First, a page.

Wednesday, September 11, 2019


Today is September 11, 2019. We all know what 9-11 means. Everyone who was alive on September 11, 2001, will never forget that day. At the time I was assistant head of the South Carolina Room of the Charleston County Library, on Calhoun Street, in downtown Charleston. What I recall now the most was the eerie quiet of the day. Few patrons aimlessly roamed the library as the staff congregated around the television in the lounge whispering words here and there. I left when the first tower collapsed. I moped about for hours until my wife joined me and we walked the few blocks to St. Luke and St. Paul, on Coming St., for a 5 p.m. service. As I recall, the dean, William McKeachie read the Great Litany with the large congregation assembled.

I will remember 9-11 today in my own quiet way. My local church is having a memorial service, and I know many other churches are offering the same. Nearly 3,000 people lost their lives on that day of madness, and the world changed in ways we are still trying to assess. I encourage you to keep in mind and heart the memory of that day eighteen years ago.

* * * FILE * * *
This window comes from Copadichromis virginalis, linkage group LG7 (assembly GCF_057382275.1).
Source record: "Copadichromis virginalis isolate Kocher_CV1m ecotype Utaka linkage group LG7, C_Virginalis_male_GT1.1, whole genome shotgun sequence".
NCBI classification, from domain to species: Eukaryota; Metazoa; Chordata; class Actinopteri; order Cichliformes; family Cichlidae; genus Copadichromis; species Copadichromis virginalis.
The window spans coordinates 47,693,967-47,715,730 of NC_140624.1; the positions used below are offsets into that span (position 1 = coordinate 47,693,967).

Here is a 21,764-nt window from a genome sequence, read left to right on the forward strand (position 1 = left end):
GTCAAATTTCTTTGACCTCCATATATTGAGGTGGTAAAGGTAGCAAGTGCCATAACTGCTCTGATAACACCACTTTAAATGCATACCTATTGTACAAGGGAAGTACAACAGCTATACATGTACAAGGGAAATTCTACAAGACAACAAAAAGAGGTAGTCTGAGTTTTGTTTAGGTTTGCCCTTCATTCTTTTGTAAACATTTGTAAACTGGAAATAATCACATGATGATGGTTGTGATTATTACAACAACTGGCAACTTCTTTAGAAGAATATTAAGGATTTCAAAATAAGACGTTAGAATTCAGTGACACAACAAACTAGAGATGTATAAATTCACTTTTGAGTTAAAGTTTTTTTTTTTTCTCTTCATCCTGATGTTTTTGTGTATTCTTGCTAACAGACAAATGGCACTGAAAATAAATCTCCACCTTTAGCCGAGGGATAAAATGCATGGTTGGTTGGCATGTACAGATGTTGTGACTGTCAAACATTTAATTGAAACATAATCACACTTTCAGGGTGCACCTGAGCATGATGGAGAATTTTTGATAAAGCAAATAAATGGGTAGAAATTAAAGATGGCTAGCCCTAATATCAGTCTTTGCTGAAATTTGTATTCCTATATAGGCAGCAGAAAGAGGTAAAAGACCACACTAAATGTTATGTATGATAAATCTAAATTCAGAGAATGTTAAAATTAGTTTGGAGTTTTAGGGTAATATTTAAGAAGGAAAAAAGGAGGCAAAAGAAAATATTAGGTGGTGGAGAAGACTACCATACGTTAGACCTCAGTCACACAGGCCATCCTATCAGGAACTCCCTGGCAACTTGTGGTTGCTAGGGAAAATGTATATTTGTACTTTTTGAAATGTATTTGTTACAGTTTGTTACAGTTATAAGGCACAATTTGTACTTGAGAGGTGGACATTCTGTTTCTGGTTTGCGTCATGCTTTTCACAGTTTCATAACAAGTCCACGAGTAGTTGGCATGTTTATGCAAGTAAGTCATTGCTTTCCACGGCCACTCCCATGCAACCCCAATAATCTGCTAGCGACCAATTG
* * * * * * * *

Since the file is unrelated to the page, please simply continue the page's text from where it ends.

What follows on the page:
This just happens to be the day I started this blog six years ago (no connection to 9-11-01). My goals then were to impart information about the ongoing schism in the old Episcopal Church diocese of South Carolina and to keep people posted on my progress in compiling a scholarly history of the schism. I finished writing the book four years later. It was published in August of 2017. Not one word of that book has been disputed by anyone. All of the criticism has been stylistic. I would like to think that many years from now people will know in detail what happened in the schism.

I have spent a great deal of time and effort on maintaining this blog and have enjoyed doing so. In the six years, I have posted app. 550 entries (535 still up). In all, there have been over 658,000 "hits" on my blog, half of those coming in the last year and a half. My blog was slow to start, but when it caught on, hundreds of people began checked in on it every day. I believe they were looking for information and opinion on what was happening in the schism.

This is borne out by the numbers of hits blog entries received. Here are the 15 most popular entries, from most popular down:

1- Chronology. 13,576 hits.  This is a detailed time line of events of the schism. I try to keep this up-to-date. 

2- Cert Denied.  12,770 hits.  6-11-18.  On the U.S. Supreme Court's denial of cert to DSC's appeal of the SCSC decision.

3- The Beginning of the End.  7,218 hits.  8-26-17.  On the effects of the SCSC decision of Aug. 2, 2017.